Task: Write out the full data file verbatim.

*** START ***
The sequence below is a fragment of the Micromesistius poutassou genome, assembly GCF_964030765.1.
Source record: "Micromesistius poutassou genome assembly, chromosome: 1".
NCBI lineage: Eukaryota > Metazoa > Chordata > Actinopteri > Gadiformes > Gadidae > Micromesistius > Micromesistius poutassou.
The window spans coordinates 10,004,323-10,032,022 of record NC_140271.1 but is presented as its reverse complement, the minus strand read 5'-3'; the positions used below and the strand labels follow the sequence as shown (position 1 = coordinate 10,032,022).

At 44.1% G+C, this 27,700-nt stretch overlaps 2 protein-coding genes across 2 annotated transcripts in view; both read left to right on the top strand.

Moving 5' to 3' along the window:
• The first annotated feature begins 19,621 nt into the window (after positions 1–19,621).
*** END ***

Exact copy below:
The sequence below is a fragment of the Micromesistius poutassou genome, assembly GCF_964030765.1.
Source record: "Micromesistius poutassou genome assembly, chromosome: 1".
NCBI lineage: Eukaryota > Metazoa > Chordata > Actinopteri > Gadiformes > Gadidae > Micromesistius > Micromesistius poutassou.
The window spans coordinates 10,004,323-10,032,022 of record NC_140271.1 but is presented as its reverse complement, the minus strand read 5'-3'; the positions used below and the strand labels follow the sequence as shown (position 1 = coordinate 10,032,022).

At 44.1% G+C, this 27,700-nt stretch overlaps 2 protein-coding genes across 2 annotated transcripts in view; both read left to right on the top strand.

Moving 5' to 3' along the window:
• The first annotated feature begins 19,621 nt into the window (after positions 1–19,621).